Ransomware has been a hot topic for months, especially since the devastating consequences of the WannaCry attacks earlier this year. While one lucky crypto enthusiast may have stopped that single tendril arm of malware, there are still many more insidious and self-perpetuating hacker programs out there and they don’t show any signs of slowing. From new ransomware innovations to attacks on your IoT devices to ransomware attacks that encrypt the data on your IoT devices, we have every reason to suspect constantly evolving malware, often taking on the popular ransomware ‘business model’. In an environment rich with malicious viruses, what can a modern business do to lock down their network and protect their vital data? Combatting ransomware is a multi-stage process that requires the cooperation of your entire staff, but it can be done.

Avoiding Infection

The first step in any anti-malware defense plan is to avoid infection entirely. The central premise of avoidance is that ransomware has to get onto your computer somehow, so the less you contact unverified sources or intake unknown files, the lower your risk for ransomware is. Prepare to train every computer using (and even device-wielding) employee the ways to avoid infection.

  • Do Not Open Attachments

This is the first and very important rule of not inviting infection into the company (or personal) network. Attachments can be any kind of file within the size limit and can come through almost any avenue. Emails are the most common way to send a malicious attachment, but your chat platform and even social media links are also possible sources of malware files.

  • Secure Websites Only

Don’t click on unknown links or those that lead to unverified websites. A site page can be configured to hold a file and even to invisibly download it onto your computer without your knowledge. One thing to watch out for is if you try to follow a link and a fresh tab opens only to immediately close again. While this isn’t always a sign of infection, it does mean something unusual has happened with your requested page.

  • Don’t Fall for Pop-Ups

The fake pop-up is one of the oldest hacker tricks in the book. A website is fully capable of opening an alert window, saying alarming or misleading things, then asking you to click on it. If you did not expect the pop up and cannot verify it’s message, don’t click on it.

  • Watch Out for Phishing

Phishing occurs when a hacker sends you an email that looks legitimate in order to trick you into clicking their ransomware-bearing link. They can look like your friends, bank, school, and even work. When hackers use the same tactic while pretending to be an executive at your job, this is called whaling. Don’t fall for either.

Blocking Infection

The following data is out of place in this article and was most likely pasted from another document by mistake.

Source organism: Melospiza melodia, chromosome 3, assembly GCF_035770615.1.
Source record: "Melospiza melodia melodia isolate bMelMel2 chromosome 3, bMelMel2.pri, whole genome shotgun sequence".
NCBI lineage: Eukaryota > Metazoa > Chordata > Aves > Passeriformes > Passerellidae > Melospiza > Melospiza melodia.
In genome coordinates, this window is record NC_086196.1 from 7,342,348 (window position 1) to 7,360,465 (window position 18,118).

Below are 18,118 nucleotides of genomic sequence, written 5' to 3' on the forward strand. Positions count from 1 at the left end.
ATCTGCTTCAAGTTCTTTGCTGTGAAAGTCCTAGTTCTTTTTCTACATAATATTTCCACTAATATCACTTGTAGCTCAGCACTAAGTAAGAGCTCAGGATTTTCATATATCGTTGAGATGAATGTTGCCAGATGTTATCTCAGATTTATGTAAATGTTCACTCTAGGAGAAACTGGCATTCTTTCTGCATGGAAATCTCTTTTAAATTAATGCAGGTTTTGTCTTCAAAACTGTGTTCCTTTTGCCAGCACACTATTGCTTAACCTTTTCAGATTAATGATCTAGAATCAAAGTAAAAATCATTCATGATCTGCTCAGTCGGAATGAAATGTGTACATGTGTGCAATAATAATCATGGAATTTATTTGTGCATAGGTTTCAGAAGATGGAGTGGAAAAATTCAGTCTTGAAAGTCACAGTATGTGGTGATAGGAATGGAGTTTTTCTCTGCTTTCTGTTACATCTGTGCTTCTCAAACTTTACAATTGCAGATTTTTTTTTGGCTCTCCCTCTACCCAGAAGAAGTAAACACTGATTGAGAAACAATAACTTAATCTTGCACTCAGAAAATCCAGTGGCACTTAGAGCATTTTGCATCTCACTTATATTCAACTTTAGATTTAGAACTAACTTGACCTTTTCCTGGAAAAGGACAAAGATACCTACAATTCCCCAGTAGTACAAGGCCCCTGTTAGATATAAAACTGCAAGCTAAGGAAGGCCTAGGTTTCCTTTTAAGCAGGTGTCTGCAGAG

Even with absolute vigilance on the part of your staff, sometimes infections get in anyway, but you’re still not in trouble. Your second line of defense is anti-virus software and a well-maintained computer. With these two things, more malware attempts will crash at the shores of your data fortress.

  • Up-To-Date OS and Anti-Virus Software

Every operating system has a few downsides, and not just in the competitor comparison. Updates and patches are provided to boost your security and experience using each OS, meaning that a current operating system and recently made anti-virus software are a great way to start your defense.

  • Configured Firewall

With a well-maintained OS comes a strong firewall protection, provided you set it up correctly. The way your firewall defends you is vital to blocking ransomware and its other less publicized malware companions. This will help you protect from unwanted programs, but not all of them.

  • Email Scanning

While the recent troubles with ransomware have made email vigilance a constant concern, modern technology has a handy backup in the form of the email scanner. This program can identify unknown links and attachments in your mail to sort-out or red-flag it for your careful consideration later. They even make scanners that can help you detect phishing.

Prepare to Restore from Backup

Those who have done their homework know that even fairly well-defended companies could be hit by ransomware, causing massive interruption of services while executives vehemently debate how do recover the data and deal with the issue. Fortunately, you can be ready for even the worst ransomware situations.

  • Regular and Complete Backups

If an insidious malware gets into your computer, sometimes the best response with obliteration in the form of hard-disk wiping with top-to-bottom reinstallation from the OS upward. With regular and complete backups of all local and cloud stored data assets, you can be certain of your ability to get every drop of data back.

  • Backup Your Computer Configurations

Most people who don’t deal with the deeper levels of computer management also don’t realize how much more is involved in setting up a computer than the suite of software. In order to get an absolutely identical computer before and after the malware attack is to save the configurations in place on your computer and restore from backup along with your data.

Contact IT Immediately

If you do think that you have been hit by ransomware, the time to act is very soon before it has established itself and spread too much further. Contact your IT support team immediately for advice and expedited treatment of the infected machine. Your IT staff will most likely be the ones wiping the computer and restoring from your regular backups.

The best way to thumb your nose at a ransomware hacker is by avoiding their attack and, if they do get a hit, getting your systems back online from total wipe within hours of their initial attack. With a complete ransomware defense plan, you can rest assured that no crypto-malware can threaten your thoroughly backed files.